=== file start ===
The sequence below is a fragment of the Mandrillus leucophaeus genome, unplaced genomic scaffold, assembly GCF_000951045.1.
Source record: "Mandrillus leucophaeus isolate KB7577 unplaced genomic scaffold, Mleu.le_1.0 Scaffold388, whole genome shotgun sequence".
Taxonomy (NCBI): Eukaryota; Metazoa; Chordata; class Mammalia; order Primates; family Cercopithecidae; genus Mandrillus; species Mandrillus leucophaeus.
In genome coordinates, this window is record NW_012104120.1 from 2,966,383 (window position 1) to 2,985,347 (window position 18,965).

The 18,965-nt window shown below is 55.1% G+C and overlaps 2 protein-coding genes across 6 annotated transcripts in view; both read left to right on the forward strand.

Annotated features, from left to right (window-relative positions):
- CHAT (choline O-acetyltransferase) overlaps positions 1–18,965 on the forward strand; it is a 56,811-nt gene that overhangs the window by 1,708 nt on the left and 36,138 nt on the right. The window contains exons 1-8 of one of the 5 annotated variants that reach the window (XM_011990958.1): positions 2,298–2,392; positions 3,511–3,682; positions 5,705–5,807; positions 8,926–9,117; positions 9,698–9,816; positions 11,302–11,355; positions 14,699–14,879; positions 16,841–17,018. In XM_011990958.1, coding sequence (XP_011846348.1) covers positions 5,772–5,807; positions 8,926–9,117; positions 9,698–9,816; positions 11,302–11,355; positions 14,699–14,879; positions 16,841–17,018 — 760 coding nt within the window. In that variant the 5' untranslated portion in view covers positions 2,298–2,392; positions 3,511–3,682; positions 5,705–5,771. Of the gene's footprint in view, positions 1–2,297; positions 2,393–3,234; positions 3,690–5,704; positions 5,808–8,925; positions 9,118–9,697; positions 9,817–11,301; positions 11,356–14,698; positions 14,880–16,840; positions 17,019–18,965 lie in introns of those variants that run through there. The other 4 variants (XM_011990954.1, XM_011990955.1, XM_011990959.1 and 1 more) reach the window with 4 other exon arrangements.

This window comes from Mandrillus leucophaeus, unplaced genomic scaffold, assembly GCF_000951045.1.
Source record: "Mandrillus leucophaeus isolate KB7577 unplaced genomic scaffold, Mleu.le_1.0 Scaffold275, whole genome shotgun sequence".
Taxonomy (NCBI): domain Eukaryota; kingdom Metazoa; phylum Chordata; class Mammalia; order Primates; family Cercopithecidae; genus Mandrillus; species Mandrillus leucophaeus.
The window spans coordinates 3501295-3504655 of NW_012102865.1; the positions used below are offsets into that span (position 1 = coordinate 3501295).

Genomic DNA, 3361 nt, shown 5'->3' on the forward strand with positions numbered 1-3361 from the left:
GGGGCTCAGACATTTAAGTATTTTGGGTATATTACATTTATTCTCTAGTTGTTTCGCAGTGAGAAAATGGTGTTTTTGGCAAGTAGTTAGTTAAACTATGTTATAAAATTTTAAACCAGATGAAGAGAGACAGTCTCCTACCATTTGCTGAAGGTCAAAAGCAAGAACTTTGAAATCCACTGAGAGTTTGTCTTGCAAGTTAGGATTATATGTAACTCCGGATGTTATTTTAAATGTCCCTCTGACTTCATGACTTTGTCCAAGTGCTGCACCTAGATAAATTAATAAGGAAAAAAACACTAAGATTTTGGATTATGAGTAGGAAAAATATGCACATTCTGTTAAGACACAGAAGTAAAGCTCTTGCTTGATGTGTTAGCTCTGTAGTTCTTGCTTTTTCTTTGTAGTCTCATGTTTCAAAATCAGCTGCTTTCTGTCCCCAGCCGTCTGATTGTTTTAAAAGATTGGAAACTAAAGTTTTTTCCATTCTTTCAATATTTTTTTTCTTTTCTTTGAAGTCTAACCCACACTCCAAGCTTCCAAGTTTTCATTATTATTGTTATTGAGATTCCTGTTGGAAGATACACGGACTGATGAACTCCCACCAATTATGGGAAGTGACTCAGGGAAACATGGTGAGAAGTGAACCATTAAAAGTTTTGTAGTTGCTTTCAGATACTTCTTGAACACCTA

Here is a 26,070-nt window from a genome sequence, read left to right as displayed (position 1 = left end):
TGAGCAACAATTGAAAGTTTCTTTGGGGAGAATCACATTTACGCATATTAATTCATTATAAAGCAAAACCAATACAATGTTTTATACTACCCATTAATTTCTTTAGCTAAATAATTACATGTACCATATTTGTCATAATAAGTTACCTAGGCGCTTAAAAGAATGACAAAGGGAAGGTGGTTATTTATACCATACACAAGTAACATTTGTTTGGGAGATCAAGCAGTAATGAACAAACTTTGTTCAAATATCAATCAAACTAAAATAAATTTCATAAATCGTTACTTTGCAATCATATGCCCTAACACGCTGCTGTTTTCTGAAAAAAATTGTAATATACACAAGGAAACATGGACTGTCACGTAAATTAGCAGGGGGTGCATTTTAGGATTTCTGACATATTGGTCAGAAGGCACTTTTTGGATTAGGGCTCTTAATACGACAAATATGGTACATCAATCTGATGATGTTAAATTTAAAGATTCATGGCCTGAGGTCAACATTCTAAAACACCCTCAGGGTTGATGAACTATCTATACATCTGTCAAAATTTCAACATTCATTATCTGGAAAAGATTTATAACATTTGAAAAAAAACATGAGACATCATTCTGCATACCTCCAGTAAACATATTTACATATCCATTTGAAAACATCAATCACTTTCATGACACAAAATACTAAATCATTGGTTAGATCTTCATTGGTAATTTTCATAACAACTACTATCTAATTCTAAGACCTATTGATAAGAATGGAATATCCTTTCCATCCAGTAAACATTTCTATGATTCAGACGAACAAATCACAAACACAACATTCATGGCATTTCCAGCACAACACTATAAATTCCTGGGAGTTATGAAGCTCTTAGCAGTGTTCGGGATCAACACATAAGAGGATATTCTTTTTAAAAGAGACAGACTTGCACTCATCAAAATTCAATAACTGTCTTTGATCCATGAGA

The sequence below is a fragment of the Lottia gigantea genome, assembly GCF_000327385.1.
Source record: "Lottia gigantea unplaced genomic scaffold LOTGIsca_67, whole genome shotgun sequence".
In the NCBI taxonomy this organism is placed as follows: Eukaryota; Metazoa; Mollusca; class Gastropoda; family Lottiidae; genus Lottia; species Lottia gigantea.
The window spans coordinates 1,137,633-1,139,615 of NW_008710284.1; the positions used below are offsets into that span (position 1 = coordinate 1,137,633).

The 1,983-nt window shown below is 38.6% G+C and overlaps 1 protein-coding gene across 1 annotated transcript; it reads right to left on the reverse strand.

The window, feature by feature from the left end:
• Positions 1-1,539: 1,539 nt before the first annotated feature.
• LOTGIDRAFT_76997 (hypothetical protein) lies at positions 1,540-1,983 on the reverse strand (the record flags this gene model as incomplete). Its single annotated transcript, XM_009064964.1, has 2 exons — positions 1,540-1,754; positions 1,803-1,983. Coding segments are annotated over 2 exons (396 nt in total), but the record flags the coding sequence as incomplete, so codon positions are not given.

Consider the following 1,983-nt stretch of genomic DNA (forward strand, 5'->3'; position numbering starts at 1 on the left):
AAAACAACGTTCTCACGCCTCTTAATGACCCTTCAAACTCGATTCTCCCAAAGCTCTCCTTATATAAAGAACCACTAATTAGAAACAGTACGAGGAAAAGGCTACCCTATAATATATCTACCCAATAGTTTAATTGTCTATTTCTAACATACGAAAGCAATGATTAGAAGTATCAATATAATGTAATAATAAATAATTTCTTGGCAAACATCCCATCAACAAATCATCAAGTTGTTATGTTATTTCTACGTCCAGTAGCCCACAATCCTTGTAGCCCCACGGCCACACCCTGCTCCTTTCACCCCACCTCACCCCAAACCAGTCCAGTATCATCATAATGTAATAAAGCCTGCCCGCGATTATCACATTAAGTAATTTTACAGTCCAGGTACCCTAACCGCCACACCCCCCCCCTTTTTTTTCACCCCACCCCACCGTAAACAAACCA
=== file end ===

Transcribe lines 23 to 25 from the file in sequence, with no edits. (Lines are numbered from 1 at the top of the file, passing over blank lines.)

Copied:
• LOTGIDRAFT_76997 (hypothetical protein) lies at positions 1,540-1,983 on the reverse strand (the record flags this gene model as incomplete). Its single annotated transcript, XM_009064964.1, has 2 exons — positions 1,540-1,754; positions 1,803-1,983. Coding segments are annotated over 2 exons (396 nt in total), but the record flags the coding sequence as incomplete, so codon positions are not given.

Consider the following 1,983-nt stretch of genomic DNA (forward strand, 5'->3'; position numbering starts at 1 on the left):
AAAACAACGTTCTCACGCCTCTTAATGACCCTTCAAACTCGATTCTCCCAAAGCTCTCCTTATATAAAGAACCACTAATTAGAAACAGTACGAGGAAAAGGCTACCCTATAATATATCTACCCAATAGTTTAATTGTCTATTTCTAACATACGAAAGCAATGATTAGAAGTATCAATATAATGTAATAATAAATAATTTCTTGGCAAACATCCCATCAACAAATCATCAAGTTGTTATGTTATTTCTACGTCCAGTAGCCCACAATCCTTGTAGCCCCACGGCCACACCCTGCTCCTTTCACCCCACCTCACCCCAAACCAGTCCAGTATCATCATAATGTAATAAAGCCTGCCCGCGATTATCACATTAAGTAATTTTACAGTCCAGGTACCCTAACCGCCACACCCCCCCCCTTTTTTTTCACCCCACCCCACCGTAAACAAACCA